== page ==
The biggest reason I back New England is their defense, specifically the cornerback tandem of Darrelle Revis and Brandon Browner. Revis looked especially good against Indianapolis, and Browner should improve as he gets more reps with his new team. Few teams have two top-flight corners, and that could separate the Patriots come playoff time. We saw Seattle pull this very trick with their secondary last year.
Who do you like in that huge hypothetical matchup? Is there any other team you’d throw into the conversation?
Derek: I like Desmond Howard to have a big day.
But seriously, I think the Pats would win, because they seem to be a more complete team. We’re not too far removed from the Packers’ defense getting shredded by the suddenly lifeless Saints. The Patriots, with the exception of an oddly close Thursday night game against the Jets in Week 7, have looked pretty much flawless ever since the infamous Chiefs drubbing in Week 4.
You’re right about the red herrings, though. The Patriots received that aforementioned drubbing and everyone thought they were done, and the Packers were so shaky that Aaron Rodgers had to take us to school.
Unfortunately, it seems like the only team that has consistently won is … gulp … the Cardinals. Even so, I imagine most would rank them behind the Pats and Packers. How are they 9-1 and still under the radar? I’d pick both New England and Green Bay (and a few others) to beat them on a neutral field. Yet they’d still find some way to win. How are they pulling this off? I need answers.
Reversing field to the dregs of the league, the Redskins had two weeks to prepare but still lost by 20 at home to the previously 1-8 Buccaneers. Is it time to press the Colt McCoy button?
Will: I mean, they could, but what is pressing that button going to do? Colt’s a great kid and I love him to pieces, but I’m afraid he is not an NFL starter.
I suppose starting McCoy could preserve Robert Griffin III and save him for next season, and that might be worth it if he is still seen as the franchise player. Or, this team might just be bad and should take a good long look down the roster to see who’s worth keeping.
Speaking of apparently hopeless teams, the Raiders are now 0-10 having lost at San Diego. Do you see any reason to believe they can steal one? Could they actually go winless? Is it rude to root for this?
Derek: I see a huge reason to believe they could steal one. It’s practically glowing on their schedule. But I’ll get to that later.
In regards to whether we should root for this, I think it’s acceptable. Lots of time and resources have been put into mocking failure. I wouldn’t oppose anyone who wants to see it.
I’m personally not rooting for it, because I was able to witness the historic 2008 Detroit Lions. The novelty of a winless team isn’t as alluring because it’s already been done. If there had never been another 0-16 team, I would be rooting for it 100%.
I also don’t have anything against the Raiders. They’ve been putrid for nearly a dozen years. I feel pity for them, even though they’re a former Seahawks division rival. The main reason they suck is because of stupid things done by previous regimes. If those people were still running the show, it would be kind of fun watching them drown in their own incompetence. That isn’t the case, though.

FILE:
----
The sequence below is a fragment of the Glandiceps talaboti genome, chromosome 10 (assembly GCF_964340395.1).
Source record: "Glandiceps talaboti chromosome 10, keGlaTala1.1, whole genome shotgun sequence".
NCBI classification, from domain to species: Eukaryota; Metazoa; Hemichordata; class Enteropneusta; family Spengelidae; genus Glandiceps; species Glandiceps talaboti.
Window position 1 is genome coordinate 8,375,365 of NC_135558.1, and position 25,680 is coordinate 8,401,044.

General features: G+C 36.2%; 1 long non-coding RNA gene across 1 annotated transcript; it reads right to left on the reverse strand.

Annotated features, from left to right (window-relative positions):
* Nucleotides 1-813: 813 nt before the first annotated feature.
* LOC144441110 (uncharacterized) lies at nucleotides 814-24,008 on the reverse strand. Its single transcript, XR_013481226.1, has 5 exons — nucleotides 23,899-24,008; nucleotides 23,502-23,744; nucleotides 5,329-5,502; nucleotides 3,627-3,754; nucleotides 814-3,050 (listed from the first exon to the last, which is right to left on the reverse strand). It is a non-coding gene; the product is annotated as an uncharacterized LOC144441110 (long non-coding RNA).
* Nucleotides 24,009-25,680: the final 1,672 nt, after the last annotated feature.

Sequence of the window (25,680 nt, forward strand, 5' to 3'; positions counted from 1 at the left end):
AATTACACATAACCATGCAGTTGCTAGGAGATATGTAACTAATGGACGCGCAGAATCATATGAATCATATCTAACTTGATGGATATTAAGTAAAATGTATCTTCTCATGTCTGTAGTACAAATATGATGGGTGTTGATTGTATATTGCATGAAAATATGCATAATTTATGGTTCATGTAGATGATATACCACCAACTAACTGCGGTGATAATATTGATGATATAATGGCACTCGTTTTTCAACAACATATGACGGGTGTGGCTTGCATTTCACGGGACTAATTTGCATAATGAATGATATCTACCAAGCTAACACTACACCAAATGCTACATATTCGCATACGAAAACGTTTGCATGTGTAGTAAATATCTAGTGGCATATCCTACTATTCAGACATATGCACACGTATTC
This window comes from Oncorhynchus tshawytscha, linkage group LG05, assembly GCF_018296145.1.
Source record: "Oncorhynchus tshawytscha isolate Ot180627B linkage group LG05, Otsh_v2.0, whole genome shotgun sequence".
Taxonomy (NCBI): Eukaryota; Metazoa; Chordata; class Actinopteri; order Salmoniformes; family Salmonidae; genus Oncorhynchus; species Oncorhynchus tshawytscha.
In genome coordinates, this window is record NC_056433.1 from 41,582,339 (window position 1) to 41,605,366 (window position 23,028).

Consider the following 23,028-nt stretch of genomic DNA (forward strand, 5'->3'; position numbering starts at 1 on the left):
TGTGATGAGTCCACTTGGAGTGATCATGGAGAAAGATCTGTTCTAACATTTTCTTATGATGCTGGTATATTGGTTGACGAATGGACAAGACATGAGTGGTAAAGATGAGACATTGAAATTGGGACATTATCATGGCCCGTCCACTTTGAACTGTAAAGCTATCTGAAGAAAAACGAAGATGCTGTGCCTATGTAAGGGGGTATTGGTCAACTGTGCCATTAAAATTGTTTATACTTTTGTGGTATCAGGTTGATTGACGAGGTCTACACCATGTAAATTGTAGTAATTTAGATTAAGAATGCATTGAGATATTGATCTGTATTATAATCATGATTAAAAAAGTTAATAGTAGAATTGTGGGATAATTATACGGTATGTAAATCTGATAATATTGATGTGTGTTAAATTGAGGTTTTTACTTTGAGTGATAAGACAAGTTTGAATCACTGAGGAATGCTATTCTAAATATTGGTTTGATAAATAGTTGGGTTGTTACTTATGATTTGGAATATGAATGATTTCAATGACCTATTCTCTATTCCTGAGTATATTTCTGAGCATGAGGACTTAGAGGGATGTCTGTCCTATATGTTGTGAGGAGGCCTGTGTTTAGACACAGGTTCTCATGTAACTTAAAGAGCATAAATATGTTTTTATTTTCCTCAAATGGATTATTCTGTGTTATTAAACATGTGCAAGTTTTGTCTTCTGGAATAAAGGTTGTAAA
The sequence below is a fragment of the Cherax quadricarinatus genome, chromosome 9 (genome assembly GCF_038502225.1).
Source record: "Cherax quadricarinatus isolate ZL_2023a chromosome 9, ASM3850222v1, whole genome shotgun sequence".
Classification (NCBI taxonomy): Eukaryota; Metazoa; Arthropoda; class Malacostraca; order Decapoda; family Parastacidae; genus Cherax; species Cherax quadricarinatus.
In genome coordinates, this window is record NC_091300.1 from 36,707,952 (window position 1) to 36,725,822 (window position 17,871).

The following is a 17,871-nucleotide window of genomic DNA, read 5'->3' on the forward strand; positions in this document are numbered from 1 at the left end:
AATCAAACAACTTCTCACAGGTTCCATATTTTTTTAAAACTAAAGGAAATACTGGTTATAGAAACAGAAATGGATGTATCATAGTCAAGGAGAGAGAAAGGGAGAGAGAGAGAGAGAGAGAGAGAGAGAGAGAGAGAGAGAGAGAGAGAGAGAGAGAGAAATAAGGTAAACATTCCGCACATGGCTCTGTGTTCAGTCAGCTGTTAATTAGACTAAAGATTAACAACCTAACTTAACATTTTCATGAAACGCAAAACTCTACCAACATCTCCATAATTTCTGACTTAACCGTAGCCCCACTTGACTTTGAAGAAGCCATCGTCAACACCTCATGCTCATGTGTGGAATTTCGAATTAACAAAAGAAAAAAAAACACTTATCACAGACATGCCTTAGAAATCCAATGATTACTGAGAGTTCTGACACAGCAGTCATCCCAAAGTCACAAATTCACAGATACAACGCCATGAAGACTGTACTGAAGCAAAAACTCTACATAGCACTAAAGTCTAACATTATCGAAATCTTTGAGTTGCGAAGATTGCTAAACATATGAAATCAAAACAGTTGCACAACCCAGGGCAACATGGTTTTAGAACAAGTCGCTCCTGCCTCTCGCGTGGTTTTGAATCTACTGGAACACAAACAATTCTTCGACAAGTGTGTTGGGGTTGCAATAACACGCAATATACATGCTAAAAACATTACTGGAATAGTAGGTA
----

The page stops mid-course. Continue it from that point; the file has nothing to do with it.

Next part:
While we’re on the subject of failure, what do you take away from the Broncos’ loss to the Rams?
Will: It’s certainly shocking, but I still consider the Broncos an AFC contender. You pointed out a couple weeks back that the Rams vacillate between awesome and atrocious, apparently at random, so maybe this was just one of their good games and Denver was unlucky.
Denver’s injuries are certainly cause for concern. If Julius Thomas, Montee Ball, and/or Emmanuel Sanders are out for a while, then suddenly the Bronco offense isn’t so scary. Their defense has played well, but they’re at their best when they have the lead and Von Miller and DeMarcus Ware can focus on destroying quarterbacks. It’s tougher to do that when you’re behind or in a tight game.
Derek: Now that you’ve set me up, let’s get back to that game the Raiders are going to win. Check out their remaining schedule:
See the glow?
That’s right, the vacillating-between-awesome-and-atrocious-apparently-at-random St. Louis Rams! The Raiders will have extra time to prepare since they’ll be coming off a Thursday night game. There’s a decent chance they’ll get two to four quarters of the atrocious version of the Rams. It’s Week 13, which seems like a week in which the Raiders are destined to excel. It’s early, but at the moment I love the Raiders in the “We’re Both Moving to Los Angeles Next Year” Bowl.
Now, let’s move on to our Gentlemen of the Week. I’m going with San Francisco 49ers linebacker Ahmad Brooks. He gave up his starting spot. For the good of the team, I’m sure. He’s a modern-day Charlie Conway.
Also, here’s my first ever anti-Gentleman of the Week:
Will: Shrewd! I didn’t even realize we were allowed to have an anti-Gentleman of the Week, but if anyone has ever deserved it, it’s that Saints fan ripping the ball away from a lady Bengal fan. Kudos to you for bringing this to the fore, for a gentleman never ceases in his quest to rid the world of rudeness.
My Gentleman of the Week is someone whom we discussed earlier: J.J. Watt. He’s just so damn good.
That is the end of my analysis.
Derek: On to our Most Hungover Fan Bases! The Redskins are the choice this week, for reasons I think we’ve already covered. We were just entertaining the notion of starting Colt McCoy when both RGIII and Kirk Cousins are healthy. Read this. Fans chanting for Colt and a healthy dose of dysfunction? The fine people of Washington D.C. have a bottle of Scotch nearby.
Will: I can confidently rule the Browns out of this discussion, as they couldn’t even inspire adequate alcohol abuse Sunday. For shame.
I’m going with the New York Giants, who may soon have a booth reserved in the Hungover Fan Base Tavern. Eli Manning, who should legally change his first name to “The Much Maligned Eli,” threw five interceptions in the G-Men’s loss to San Francisco. They weren’t all his fault, but my god, five interceptions.
In regular season NFL history, there have been 188 instances of a quarterback throwing five interceptions in a game. Eli is now the proud owner of two such outings. His father Archie has two more, and Peyton has one as well. The Manning Family: Responsible for 2.7 percent of all five-interception games in NFL history.
A gentleman is nothing if not a family man. Well done, Eli. Tough break, Giants fans.